August 17, 2010

NPCs and NPCs

When designing NPCs we often focus on how they relate to the player characters or themselves. One thing overlooked, but just as important for bringing to life an NPC, is how they interact with other NPCs.

The most common NPC interaction is with the player characters, usually requiring a response from the PCs. A villain wants to belittle or harm the characters. Some NPCs provide information. Some are catalysts for starting an adventure and point the characters in the right direction. This is all about how the NPC directly interacts with the PCs.

The second most common NPC interaction is with themselves. These are self actions (or quirks) an NPC will take that do not directly require the PCs (or anyone) to respond to the action. An NPC might hum when he gets nervous. He might have yellow hair. He might have a lisp. She might be a dwarf who walks around on stilts.

Having an NPC interact with another NPC is an excellent way to show the personality of an NPC. However, as a quick note, I am not advocating having NPCs engage in long discussions with other NPCs; that is counter to putting the players forward in a game and should be avoided at all costs. Instead, there are ways to quickly show how an NPC interacts with other NPCs without taking the spotlight away from the player characters, sometimes without even involving the other NPCs.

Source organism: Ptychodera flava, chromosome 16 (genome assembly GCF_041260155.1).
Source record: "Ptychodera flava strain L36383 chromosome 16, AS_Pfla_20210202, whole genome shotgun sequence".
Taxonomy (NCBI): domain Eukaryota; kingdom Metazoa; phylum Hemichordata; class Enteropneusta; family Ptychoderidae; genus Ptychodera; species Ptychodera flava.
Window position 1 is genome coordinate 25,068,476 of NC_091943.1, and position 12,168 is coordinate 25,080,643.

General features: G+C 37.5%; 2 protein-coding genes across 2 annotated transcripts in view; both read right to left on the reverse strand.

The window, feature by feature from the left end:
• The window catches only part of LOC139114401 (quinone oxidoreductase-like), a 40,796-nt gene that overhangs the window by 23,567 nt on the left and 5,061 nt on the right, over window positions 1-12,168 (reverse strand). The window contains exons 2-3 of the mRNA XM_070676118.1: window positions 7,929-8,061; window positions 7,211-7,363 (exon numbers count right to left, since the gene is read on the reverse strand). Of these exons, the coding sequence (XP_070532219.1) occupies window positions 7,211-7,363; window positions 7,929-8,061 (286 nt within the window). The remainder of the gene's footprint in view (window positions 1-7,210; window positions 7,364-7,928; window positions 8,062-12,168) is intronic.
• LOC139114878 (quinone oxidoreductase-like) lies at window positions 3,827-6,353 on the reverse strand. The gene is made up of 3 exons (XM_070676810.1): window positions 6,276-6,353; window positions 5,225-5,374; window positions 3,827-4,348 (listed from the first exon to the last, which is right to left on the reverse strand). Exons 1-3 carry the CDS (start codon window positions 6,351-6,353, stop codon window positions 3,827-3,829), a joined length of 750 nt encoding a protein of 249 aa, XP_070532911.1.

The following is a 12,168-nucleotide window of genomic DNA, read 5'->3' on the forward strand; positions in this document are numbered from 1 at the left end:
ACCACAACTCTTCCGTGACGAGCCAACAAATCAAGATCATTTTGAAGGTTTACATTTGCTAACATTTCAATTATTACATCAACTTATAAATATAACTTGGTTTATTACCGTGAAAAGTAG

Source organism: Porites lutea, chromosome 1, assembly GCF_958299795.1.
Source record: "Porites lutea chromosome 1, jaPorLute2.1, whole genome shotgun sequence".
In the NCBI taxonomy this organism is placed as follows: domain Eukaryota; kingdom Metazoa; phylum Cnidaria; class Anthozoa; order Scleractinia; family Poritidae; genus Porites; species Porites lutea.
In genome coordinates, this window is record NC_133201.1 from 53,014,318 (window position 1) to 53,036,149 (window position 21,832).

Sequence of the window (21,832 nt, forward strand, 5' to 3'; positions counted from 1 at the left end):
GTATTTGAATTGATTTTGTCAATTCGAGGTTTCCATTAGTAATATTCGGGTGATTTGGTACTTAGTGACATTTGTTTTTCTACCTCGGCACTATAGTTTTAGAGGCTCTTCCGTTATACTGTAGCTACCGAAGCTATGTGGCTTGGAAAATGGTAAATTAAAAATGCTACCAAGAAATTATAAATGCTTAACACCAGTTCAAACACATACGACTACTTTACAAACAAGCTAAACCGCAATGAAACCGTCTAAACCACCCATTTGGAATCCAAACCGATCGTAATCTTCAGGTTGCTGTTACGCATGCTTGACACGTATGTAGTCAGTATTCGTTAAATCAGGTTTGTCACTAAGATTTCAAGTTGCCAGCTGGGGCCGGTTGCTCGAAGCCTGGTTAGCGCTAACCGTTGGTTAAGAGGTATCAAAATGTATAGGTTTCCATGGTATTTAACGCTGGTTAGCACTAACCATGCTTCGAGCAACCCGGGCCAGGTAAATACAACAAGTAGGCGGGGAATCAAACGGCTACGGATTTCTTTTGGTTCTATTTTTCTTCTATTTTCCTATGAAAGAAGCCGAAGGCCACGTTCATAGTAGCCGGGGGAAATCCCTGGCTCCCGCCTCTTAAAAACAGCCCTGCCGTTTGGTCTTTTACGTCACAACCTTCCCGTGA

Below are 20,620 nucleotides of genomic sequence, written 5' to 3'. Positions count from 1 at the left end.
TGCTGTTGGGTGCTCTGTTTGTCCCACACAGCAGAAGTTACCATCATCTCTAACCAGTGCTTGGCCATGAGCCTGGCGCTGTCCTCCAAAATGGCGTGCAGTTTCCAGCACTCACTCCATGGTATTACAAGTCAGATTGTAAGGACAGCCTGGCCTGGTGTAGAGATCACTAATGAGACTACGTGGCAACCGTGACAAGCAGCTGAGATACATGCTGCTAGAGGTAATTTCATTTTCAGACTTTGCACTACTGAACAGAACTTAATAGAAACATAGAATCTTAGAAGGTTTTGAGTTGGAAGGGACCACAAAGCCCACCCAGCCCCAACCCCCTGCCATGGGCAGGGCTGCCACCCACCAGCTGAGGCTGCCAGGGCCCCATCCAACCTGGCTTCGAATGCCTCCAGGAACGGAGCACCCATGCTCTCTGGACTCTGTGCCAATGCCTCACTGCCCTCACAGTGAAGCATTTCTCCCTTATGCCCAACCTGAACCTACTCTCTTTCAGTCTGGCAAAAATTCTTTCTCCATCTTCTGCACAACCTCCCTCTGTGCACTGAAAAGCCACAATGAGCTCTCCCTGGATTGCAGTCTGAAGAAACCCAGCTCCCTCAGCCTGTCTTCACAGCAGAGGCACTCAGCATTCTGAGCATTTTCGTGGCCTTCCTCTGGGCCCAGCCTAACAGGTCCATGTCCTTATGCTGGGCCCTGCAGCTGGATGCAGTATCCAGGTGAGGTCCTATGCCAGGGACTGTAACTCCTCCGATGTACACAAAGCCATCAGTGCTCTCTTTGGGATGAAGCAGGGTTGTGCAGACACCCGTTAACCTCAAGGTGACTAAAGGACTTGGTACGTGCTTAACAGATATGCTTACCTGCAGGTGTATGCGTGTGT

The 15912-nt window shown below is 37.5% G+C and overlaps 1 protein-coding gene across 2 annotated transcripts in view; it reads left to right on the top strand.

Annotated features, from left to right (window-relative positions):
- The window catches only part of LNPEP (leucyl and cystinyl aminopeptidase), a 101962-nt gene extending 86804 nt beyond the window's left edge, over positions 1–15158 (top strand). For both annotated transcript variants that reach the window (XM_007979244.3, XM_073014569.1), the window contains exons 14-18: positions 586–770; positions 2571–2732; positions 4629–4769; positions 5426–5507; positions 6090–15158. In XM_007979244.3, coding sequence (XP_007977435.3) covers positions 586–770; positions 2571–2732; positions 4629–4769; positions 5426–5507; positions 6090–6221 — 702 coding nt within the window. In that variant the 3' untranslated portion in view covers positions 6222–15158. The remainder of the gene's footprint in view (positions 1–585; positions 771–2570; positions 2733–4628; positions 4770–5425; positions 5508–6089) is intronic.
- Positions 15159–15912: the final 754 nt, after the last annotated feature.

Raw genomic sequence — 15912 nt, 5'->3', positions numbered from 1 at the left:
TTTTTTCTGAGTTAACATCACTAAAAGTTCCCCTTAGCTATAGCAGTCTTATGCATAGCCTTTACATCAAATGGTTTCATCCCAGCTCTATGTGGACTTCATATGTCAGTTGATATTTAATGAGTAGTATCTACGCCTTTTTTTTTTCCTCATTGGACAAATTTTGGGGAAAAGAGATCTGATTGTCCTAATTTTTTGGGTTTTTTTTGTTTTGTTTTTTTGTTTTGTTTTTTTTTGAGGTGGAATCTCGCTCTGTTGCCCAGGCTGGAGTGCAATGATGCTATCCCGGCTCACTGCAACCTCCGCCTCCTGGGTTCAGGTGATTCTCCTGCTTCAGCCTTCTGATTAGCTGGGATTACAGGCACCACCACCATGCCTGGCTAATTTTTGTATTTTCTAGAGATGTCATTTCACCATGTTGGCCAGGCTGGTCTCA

I have a few examples…

One obvious example is the villain. He can be seen to do things to other NPCs, both as a way to show how powerful he is and also to show how evil he is. A villain fireballing an NPC’s home is one form of this type of NPC to NPC interaction. Cutting down an NPC minion who has failed him is an easy way to show how callous he is. Monsters who have defaced a holy temple show their disdain for that deity and the things that deity represents.

Hirelings and NPC companions are often given a variety of quirks. Most are just to add color, but by having their quirks include other NPCs it makes them more “real”. Having a torchbearer constantly talking about his wife and 14 children (“that gelatinous cube reminds me of when Callie, that would be my third daughter, had a cold and coughed up this huge slimy green mess”) makes him seem like a real person. It’s a way for the NPC to interact with other NPCs (bringing up stories about them) without the other NPCs actually being there.

A patron or king can also show his inner self by how he acts to other NPCS. A king who is kind and solicitous with the player characters and then treats his own servants with haughty derision will be showing his true colors. This is a good way to foreshadow a betrayal. Likewise, a king that treats his servants with respect will be seen as a good force in the world and the players will be more willing to accept any task he has to offer; the players will bring their own likes and dislikes to the table and you can take advantage of that.

When defining an NPC there are 3 aspects that should be included; basically 3 lines of text to describe the NPC.

  • How the NPC interacts with the PCs.

  • How the NPC acts by himself.

  • How the NPC interacts with other NPCs.
Example: Joolan the Wise. Joolan is patient with the players even when they ask stupid questions. Joolan is vain about his hair and combs the few remaining strands over to hide his bald pate. Joolan flinches when his wife enters the room and is overly attentive to her perceived needs.

Having NPCs interact with other NPCs is a way to breathe life into not only that NPC, but also your world as a whole. Every time one of your NPCs becomes more “real” the world becomes more “real” as well.

1 comment:

Gestalt Gamer said...

Really enjoyed this post I think it is important to really flesh out NPCs to give your players a richer experience.